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no, another answer here makes only 3 comparisons in 25% of cases or so. –  Will Ness Sep 7 '12 at 7:27
    
yes, yes, writing all needed comparisons under each other is indeed much faster –  Minion91 Sep 7 '12 at 7:37
    
it's not about how to write them, but finding a specific order of comparisons. –  Will Ness Sep 7 '12 at 7:47
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The most efficient way? Trying to avoid any extra steps, I got this (in pseudo-code). This will avoid any unnecessary comparisons that you'll get with other more general solutions (specifically ones that don't advantage of the transitive nature of comparison operations).

Bear in mind that this is only thinking about efficiency, not at all aiming for beautiful code.

if a<=b:
  if b<=c:
    # c too big, which of b and d is smaller?
    if b<=d:
      return (a,b)
    else:
      return (a,d)
  else if b<=d:
    # a and c both < b, and b < d
    return (a,c)
  else:
    # b is > a, c and d. Down to just those three.
    if a<=c:
      if c<=d:
        # a < c < d
        return (a,c)
      else:
        # a and d both < c
        return (a,d)
    else if d<=a:
      # Both c and d < a
      return (c,d)
    else:
      # c < a < d
      return (a,c)
else:
  # b < a
  if a<=c:
    # c too big, which of a and d is smaller?
    if a<=d:
      return (a,b)
    else:
      return (b,d)
  else if a<=d:
    # b and c both < a, and a < d
    return (b,c)
  else:
    # a is > b, c and d. Down to just those three.
    if b<=c:
      if c<=d:
        # b < c < d
        return (b,c)
      else:
        # b and d both < c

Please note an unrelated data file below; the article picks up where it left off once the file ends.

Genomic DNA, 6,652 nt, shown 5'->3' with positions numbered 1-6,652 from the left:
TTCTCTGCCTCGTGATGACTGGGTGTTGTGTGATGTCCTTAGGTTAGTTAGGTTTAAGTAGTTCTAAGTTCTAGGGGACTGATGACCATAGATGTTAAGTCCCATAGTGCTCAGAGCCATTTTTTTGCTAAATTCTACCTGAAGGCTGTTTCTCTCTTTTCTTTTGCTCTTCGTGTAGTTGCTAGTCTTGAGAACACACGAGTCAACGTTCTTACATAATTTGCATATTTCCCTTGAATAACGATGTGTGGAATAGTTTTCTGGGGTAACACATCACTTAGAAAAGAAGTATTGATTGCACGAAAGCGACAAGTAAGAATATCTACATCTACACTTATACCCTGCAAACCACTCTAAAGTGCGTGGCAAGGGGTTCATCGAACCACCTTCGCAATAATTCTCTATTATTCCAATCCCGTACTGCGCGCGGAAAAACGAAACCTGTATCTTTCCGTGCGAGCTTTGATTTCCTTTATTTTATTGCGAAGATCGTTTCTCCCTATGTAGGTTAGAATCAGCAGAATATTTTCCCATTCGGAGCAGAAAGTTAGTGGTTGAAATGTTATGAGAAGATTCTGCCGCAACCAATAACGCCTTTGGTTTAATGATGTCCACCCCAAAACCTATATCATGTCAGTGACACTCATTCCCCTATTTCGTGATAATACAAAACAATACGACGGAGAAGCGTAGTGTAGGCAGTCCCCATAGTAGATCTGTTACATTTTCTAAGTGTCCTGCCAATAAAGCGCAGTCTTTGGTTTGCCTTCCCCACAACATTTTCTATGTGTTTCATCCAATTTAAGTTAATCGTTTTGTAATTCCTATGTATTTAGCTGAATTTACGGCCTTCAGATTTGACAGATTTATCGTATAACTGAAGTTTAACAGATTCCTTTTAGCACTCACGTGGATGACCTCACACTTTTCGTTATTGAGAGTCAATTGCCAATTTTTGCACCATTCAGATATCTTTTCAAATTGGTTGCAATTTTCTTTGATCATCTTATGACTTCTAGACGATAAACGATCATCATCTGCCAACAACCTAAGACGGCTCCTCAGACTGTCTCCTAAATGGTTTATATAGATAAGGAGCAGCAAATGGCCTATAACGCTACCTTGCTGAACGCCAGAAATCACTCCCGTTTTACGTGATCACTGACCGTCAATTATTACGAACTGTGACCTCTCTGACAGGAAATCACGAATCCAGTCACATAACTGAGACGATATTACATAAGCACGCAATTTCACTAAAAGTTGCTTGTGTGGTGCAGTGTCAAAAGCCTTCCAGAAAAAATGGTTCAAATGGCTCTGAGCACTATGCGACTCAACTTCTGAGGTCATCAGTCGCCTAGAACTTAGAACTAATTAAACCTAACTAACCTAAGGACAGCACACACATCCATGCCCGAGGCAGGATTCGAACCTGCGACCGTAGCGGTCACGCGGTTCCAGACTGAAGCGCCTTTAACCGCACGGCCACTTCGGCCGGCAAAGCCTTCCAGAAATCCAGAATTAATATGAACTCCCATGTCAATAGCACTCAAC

return (b,d)
    else if d<=b:
      # Both c and d < b
      return (c,d)
    else:
      # c < b < d
      return (b,c)

I think this has a worst case of 5 comparisons and a best case of 3 (obviously there's no way of doing it in less than 3 comparison).

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You can get away with exactly 4 comparisons and maximally 4 swaps.

inline void swap(int* i, int* j) {
  static int buffer;
  buffer = *j;
  *j = *i;
  *i = buffer;
}

inline void sort2(int* a, int* s) {
  if (*s < a[1])
    swap(s,a+1);
  if (*s < a[0]) // it is NOT sufficient to say "else if" here
    swap(s,a);
}

inline void sort4(int* a) {
  sort2(a,a+2);
  sort2(a,a+3);
}

The result will be sitting the the first to cells, but note that these cells are not necessarily sorted! They're just the smallest elements.

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this is not optimal. another answer here makes only 3 comparisons in 25% of cases or so. –  Will Ness Sep 7 '12 at 7:23
    
@WillNess: Thanks. Fixed. –  bitmask Sep 7 '12 at 13:32
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You can accomplish it with at most 4 comparisons:

  • compare the first pair of numbers and let the smaller be a1 and the larger be a2
  • compare the second pair of numbers and let the smaller be a3 and the larger be a4
  • if a1 >= a4 return (a3, a4)
  • (now we know that that a1 < a4)
  • if a3 >= a2 return (a1, a2)
  • (now we also know that a3 < a2)
  • return (a1, a3)

To see that this is true, you can check all the combinations of possible returns:

(a1, a2) (a1, a3) (a1, a4)

(a2, a3) (a2, a4)

(a3, a4)